And this team Postecoglou has put together, what more can you say? It’s a team that is once again geared to win trophies. Against most odds. Against the resistance of a Celtic board that balks at expense.
And what about this kid?
Kyogo was not 100 percent yesterday, coming off a hamstring injury. But he was ready to play regardless. Postecoglou said on Sunday that no one was keeping him off the pitch, and for this we are truly thankful. The kid delivered.
It wasn’t just Kyogo. It was everyone, a team effort. Even Carl Starfelt — who Michael Stewart couldn’t slam hard enough on the game broadcast, early and often — had an OK game with a couple of miscues that resulted, arguably at most, with Hibernian’s only goal. But the point here is that everyone stepped up, because that’s the Celtic way.
My Celtic Star colleague Niall J points this out in more depth in his article here. It’s worth a read, outlining the contributions the team has made. But it bears repeating. Rogic? Awesome. Bitton, coming in for the dinged-up David Turnbull? Phenomenal. McGregor, the captain? No doubt the man we want in charge. Cameron Carter-Vickers? His solid defense clearly earns him the nickname “The Rock,” in deference to actor Dwayne Johnson.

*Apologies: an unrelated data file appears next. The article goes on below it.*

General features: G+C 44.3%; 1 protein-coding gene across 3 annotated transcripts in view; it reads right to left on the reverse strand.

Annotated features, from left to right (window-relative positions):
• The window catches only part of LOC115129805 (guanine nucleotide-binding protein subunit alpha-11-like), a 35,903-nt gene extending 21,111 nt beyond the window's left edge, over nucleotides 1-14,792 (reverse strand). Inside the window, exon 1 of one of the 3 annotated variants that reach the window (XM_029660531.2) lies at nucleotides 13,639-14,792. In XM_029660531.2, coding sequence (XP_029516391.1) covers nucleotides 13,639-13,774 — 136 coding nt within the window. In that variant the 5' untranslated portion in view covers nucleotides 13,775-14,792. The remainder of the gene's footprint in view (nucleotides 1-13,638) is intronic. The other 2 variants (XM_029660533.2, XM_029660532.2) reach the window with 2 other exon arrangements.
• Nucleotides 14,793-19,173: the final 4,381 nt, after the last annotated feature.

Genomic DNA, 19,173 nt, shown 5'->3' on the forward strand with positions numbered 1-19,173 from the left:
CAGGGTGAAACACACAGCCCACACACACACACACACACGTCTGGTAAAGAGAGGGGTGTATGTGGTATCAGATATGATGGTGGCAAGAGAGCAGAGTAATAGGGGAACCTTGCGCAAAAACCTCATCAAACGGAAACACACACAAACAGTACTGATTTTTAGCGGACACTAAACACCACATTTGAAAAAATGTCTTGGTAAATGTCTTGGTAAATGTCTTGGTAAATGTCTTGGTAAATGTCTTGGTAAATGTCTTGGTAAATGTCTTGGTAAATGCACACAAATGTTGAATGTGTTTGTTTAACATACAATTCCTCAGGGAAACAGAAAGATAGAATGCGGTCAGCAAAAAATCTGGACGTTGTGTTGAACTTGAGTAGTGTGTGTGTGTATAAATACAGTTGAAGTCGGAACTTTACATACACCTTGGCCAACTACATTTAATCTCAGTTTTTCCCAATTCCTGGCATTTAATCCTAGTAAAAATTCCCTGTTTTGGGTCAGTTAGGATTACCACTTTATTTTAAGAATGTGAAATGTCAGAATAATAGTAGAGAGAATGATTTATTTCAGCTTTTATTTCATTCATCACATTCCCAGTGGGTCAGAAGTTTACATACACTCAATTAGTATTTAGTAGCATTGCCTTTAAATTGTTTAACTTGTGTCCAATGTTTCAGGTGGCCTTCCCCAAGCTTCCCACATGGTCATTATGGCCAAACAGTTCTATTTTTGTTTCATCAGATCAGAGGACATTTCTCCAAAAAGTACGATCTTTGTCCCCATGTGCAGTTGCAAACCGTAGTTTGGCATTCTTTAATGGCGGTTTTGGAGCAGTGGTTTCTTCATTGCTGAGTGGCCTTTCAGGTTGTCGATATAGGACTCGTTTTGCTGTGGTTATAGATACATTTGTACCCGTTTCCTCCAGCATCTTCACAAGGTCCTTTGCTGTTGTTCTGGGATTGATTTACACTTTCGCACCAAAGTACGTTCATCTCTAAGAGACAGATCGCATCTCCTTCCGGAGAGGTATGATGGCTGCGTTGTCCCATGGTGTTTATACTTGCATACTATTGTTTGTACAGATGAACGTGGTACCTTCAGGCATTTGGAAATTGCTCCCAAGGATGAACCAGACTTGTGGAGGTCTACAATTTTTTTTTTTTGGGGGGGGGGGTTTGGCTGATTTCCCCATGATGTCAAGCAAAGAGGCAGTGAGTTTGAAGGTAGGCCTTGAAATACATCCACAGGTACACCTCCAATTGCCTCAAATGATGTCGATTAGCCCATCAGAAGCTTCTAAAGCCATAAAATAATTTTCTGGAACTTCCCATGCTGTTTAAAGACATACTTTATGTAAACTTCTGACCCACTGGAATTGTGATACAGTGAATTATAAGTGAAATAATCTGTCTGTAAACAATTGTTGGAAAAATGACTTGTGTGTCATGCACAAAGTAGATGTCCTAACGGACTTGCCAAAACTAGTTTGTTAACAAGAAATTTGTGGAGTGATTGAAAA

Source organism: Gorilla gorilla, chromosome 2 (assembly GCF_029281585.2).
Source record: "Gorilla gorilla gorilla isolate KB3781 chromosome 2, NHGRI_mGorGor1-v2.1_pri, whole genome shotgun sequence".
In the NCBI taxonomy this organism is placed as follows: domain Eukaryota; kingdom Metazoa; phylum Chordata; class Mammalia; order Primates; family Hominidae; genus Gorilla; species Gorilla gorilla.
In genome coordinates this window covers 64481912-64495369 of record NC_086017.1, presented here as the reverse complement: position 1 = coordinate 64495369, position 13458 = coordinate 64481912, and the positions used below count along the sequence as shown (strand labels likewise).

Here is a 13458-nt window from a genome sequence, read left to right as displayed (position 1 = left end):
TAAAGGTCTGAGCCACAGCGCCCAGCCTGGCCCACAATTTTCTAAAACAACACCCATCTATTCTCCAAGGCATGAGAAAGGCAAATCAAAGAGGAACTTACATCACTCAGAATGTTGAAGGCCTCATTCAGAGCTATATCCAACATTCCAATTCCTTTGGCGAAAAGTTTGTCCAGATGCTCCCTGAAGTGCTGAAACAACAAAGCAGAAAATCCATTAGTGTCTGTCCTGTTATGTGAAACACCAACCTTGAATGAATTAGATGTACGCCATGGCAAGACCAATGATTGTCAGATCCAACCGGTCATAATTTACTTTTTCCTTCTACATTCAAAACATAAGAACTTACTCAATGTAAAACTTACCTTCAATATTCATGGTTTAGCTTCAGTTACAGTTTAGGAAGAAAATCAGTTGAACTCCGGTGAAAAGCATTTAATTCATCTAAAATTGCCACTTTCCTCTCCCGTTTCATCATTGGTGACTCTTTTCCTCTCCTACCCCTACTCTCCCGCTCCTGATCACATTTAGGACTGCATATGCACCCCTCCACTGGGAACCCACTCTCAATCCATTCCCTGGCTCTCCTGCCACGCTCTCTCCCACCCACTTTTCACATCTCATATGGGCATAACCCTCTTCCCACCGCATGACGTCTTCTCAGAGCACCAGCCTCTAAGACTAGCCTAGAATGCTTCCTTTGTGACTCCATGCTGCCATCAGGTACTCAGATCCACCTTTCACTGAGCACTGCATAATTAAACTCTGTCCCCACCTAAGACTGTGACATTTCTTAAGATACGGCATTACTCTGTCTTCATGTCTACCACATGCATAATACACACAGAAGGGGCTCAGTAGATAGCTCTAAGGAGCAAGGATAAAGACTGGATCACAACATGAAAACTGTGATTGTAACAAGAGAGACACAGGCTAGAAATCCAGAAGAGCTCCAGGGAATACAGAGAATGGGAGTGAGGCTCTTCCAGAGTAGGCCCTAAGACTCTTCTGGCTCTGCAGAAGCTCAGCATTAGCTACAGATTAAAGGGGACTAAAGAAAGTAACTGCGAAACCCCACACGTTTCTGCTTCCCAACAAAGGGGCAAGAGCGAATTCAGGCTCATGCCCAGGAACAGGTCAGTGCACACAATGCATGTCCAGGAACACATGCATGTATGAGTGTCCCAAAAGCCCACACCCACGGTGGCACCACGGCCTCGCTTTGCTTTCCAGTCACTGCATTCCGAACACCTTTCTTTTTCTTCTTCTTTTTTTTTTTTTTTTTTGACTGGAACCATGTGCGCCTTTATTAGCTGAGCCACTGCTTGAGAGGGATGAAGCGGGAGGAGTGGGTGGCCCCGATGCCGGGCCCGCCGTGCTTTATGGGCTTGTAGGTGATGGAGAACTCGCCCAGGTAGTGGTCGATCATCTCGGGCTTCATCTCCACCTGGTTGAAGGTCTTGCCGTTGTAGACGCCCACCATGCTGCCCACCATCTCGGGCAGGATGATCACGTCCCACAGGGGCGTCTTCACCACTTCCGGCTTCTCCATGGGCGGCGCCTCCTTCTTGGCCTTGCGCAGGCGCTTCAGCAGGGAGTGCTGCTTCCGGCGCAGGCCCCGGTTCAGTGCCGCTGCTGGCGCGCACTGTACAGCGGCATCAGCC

[Cameron “The Rock” Carter-Vickers. Hmmm. That has a nice ring to it.]
The only thing missing, sadly, on Sunday was the absence of Jota, who is out with an injury. If anyone has contributed to the success of the club this season, it is clearly Jota. And for him to be absent in the victory on Sunday was definitely heartbreaking.
But of all the deliriously joyous events and happenings at Hampden, this one was probably the best.